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Many thought this was far from becoming reality, but the central banks of Canada and Singapore have already performed a trial of cross-border payments involving blockchain technology and central bank digital currencies.
The Bank of Canada (BoC) and the Monetary Authority of Singapore (MAS) have confirmed that the trial was successful and exhibits vast potential to make cross-border payments more efficient, while reducing related risks.
The joint effort of the two banks in this endeavor has suggested the connection between their respective blockchain projects, Jasper and Ubin, that are built on two distinct networks: R3’s Corda and JPMorgan’s Quorum. The networks were connected through the use of a mechanism called hashed time-locked contracts that enabled streamlined Payment versus Payment (PvP) settlement, eliminating the need for intermediary’s presence. Accenture and JPMorgan provided tech support to the trial, as well as assistance to the banks in the development of their separate projects.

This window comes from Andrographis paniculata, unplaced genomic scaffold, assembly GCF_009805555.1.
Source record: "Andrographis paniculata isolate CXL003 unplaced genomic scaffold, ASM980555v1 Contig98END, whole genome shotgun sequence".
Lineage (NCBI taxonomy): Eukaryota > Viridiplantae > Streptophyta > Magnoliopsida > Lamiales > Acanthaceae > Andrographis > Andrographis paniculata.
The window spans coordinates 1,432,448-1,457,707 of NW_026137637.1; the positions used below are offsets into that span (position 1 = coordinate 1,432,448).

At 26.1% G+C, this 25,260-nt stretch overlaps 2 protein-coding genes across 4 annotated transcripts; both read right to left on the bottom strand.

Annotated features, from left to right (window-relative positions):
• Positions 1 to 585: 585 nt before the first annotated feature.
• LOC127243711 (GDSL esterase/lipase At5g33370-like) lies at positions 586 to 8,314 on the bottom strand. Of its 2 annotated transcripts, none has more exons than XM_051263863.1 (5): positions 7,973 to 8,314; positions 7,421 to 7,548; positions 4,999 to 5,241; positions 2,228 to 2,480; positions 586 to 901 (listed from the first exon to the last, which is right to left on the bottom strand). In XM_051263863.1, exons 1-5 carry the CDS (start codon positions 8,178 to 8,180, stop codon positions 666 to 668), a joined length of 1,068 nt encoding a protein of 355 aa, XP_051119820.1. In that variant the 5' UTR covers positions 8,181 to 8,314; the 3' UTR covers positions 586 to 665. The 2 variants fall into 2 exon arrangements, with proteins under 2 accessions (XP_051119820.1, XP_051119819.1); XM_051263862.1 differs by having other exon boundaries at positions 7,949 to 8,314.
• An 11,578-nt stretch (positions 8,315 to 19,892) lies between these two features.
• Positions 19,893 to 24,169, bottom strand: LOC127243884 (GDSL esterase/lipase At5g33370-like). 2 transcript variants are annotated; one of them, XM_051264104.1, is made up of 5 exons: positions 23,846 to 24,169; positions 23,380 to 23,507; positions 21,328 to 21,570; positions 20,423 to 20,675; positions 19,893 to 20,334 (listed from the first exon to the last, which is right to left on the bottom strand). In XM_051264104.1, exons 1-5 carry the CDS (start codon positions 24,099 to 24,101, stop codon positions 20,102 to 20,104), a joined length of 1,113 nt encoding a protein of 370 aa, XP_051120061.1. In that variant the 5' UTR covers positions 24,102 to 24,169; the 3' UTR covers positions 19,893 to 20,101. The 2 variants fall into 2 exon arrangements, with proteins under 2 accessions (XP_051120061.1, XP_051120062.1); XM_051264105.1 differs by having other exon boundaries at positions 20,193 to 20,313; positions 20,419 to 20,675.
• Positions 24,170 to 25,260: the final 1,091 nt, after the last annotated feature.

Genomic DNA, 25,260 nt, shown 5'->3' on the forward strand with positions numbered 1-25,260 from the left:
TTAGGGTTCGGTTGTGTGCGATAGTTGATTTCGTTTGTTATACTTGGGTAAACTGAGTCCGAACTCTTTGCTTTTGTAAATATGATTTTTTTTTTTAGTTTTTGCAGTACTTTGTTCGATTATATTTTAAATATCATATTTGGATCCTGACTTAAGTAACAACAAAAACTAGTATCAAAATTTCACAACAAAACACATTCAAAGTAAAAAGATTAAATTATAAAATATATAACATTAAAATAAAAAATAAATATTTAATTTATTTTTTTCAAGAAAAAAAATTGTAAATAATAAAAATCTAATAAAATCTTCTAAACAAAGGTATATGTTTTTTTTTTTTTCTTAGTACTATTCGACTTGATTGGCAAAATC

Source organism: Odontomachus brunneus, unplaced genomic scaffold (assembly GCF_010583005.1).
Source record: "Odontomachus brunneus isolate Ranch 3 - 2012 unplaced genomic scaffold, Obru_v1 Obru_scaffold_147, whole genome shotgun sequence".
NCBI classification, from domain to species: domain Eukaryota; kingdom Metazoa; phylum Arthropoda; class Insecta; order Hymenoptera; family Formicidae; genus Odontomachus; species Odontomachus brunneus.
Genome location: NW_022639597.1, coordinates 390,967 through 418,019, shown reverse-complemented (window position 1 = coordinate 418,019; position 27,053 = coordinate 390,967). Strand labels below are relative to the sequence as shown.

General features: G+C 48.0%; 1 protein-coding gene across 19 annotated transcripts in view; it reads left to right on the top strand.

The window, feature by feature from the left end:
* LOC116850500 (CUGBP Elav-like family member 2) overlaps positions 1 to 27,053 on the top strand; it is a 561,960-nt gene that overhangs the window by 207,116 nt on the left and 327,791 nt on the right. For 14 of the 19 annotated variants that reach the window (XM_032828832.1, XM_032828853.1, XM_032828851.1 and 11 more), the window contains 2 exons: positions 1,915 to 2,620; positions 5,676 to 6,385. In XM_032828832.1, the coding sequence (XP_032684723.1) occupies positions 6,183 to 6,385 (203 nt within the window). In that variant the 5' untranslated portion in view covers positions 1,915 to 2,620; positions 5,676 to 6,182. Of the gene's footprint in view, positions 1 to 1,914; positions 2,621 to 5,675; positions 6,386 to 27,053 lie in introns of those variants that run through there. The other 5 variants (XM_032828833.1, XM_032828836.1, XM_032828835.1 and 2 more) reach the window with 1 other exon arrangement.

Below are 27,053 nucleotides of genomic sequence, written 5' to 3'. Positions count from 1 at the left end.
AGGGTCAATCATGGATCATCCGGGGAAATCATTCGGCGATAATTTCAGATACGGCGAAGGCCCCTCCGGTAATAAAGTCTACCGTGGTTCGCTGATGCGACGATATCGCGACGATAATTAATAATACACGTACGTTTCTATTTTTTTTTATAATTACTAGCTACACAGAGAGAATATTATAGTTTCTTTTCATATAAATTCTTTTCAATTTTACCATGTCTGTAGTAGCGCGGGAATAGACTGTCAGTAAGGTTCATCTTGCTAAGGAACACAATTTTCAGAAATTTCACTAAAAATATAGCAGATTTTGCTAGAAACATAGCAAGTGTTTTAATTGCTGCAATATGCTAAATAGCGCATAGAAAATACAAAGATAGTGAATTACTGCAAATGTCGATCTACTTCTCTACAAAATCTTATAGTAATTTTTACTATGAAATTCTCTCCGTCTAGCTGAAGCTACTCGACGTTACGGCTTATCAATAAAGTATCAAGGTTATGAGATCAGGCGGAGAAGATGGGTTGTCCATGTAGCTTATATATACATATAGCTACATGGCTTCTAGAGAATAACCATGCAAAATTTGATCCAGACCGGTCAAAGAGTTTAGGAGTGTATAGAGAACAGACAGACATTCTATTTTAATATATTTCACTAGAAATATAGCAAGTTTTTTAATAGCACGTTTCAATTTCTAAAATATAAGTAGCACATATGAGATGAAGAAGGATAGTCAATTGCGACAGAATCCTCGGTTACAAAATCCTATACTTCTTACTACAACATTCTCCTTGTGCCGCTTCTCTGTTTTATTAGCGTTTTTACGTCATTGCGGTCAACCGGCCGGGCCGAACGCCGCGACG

Bank of Canada’s senior special director for financial technology, Scott Hendry, has issued a statement that they are on a mission of applying distributed ledger technology to reduce costs and improve the tracking of cross-border payments.
The two projects, Jasper and Ubin, were initiated in 2016 with a goal to improve the efficiency of banking payments.
The successful trial confirmed that there is high potential of blockchain to modernize the cross-border and cross-currency transactions.
Following the event, a joint report was published by the two Central banks, giving insights on different design options that will further enable such settlement systems and make them accessible. It also highlighted the fact that the world of cross-border payments today is characterized by fragmentation, differing standards, processes, norms and regulations, which constitutes a significant challenge to the development of new efficient mechanisms. Distributed ledger technology can provide a simplified and faster path towards centralization through increasing integration on multiple levels. Yet, the joint project still remains an experiment and time is necessary in order to see the what outcomes it will have.
The BoC and MAS have encouraged other central banks, financial institutions and tech firms to unite in the challenge of making cross-border payments “cheaper, faster and safer.”